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Wednesday, September 22, 2021

Is it fair to keep some Yucatán bars closed and not others?

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Carlos Rosado van der Gracht
Born in Mérida, Carlos Rosado van der Gracht is a Mexican/Canadian blogger, photographer and adventure expedition leader. He holds degrees in multimedia, philosophy and translation from universities in Mexico, Canada and Norway. Sign up for the Yucatán Roundup, a free newsletter, which delivers the week's top headlines every Monday.
Protestors hold up signs outside the governor’s palace reading “we don’t have enough to eat.” Photo: Courtesy

After a brief period of loosening COVID-19 restrictions earlier this year, Yucatán’s bars were forced to close their doors once again approximately four months ago. 

Dozens of bar owners and workers from around the state made their way Monday to the governor’s palace where they demanded to be heard. 

“We have all the measures we need to keep everyone safe already in place, we need to return to work. Our families need to eat,” said Jesús Herrera Vázquez, a spokesperson for the group. 

But in reality, some bars continue to operate. Some do so as restaurants, and others presumably under the table.  There is little clarity regarding what differentiates a bar from a restaurant in the eyes of the government since virtually all bars in Yucatán also serve food

Back in June,  the state government had said that it would revoke the licenses of bars that operate as restaurants, but this threat seems to have not materialized.

Some bars such as La Fundación Mezcaleria on Calle 59 have been allowed to continue to operate, though certain sections have been closed off. But in reality, the distinction between so-called safe spaces within a venue and those which are off-limits seems arbitrary.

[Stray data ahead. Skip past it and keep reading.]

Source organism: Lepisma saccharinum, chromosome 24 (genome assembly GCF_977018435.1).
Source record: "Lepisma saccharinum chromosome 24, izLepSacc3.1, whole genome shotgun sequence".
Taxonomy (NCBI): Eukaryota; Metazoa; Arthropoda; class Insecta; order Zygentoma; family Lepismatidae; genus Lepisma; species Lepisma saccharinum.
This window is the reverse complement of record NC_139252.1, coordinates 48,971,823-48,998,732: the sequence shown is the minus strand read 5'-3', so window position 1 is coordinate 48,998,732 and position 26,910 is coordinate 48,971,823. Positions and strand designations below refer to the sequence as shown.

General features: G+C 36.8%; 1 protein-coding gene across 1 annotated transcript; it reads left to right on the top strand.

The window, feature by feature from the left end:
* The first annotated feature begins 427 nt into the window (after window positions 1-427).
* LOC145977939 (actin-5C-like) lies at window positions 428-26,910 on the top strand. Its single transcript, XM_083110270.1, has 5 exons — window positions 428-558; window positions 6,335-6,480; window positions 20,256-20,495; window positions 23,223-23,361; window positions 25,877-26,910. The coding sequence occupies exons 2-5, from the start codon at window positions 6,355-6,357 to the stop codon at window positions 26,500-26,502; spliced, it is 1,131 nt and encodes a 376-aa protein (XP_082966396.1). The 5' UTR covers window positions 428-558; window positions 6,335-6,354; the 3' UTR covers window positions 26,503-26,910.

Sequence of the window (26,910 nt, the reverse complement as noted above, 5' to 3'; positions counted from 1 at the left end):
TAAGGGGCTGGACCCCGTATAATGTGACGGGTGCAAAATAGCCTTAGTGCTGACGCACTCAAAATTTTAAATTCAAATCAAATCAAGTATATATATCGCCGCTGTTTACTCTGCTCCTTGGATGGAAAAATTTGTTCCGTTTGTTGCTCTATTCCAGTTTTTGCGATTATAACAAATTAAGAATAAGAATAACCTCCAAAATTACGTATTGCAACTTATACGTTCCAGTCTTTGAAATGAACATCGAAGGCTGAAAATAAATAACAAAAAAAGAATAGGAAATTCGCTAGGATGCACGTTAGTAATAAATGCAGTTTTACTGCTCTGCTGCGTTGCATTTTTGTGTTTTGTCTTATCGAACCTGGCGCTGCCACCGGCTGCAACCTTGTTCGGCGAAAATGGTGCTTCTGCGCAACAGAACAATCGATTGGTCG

It is hard not to notice that the bars allowed to remain open are frequented by the more affluent. Photo: Courtesy

What is more, new bars seem to still be popping up, as is the case of Bonampak on Calle 60 which opened to the public in July. However, even this new bar was temporarily shut down for a week for exceeding its maximum occupancy.

Outside seating areas at Bonampak are available towards the back of the bar and on the second-floor patio. Photo: Carlos Rosado van der Gracht

Earlier: Tourists in Mexico go maskless to the dismay of locals

But even bars that continue to operate complain of restrictions, including the 11:30 curfew reinstated last June after only a couple of weeks’ reprieve. 

In Valladolid, several restaurant bars continue to operate well beyond maximum capacity and even feature live music and jam-packed dance floors — with only a few of their patrons choosing to wear masks. 

There does not seem to be any consistency regarding which bars are allowed to operate and which ones are not. That provoked suspicions that the issue ultimately comes down to money — which is to say bribes. 

Some bar owners in Yucatán have begun to float the idea of requiring patrons to prove that they are fully vaccinated against COVID-19 before being granted admission.  But this idea is yet to materialize and likely will not for some time. 

Earlier this summer during similar demonstrations, several bar owners warned that their business would soon close permanently if they were not allowed to open soon.  There is no official tally of how many of the state bars have closed down so far.

State health officials on Monday announced nearly 300 new infections in the previous 24 hours. New cases last week totaled 1,864, an average of 266 each day.

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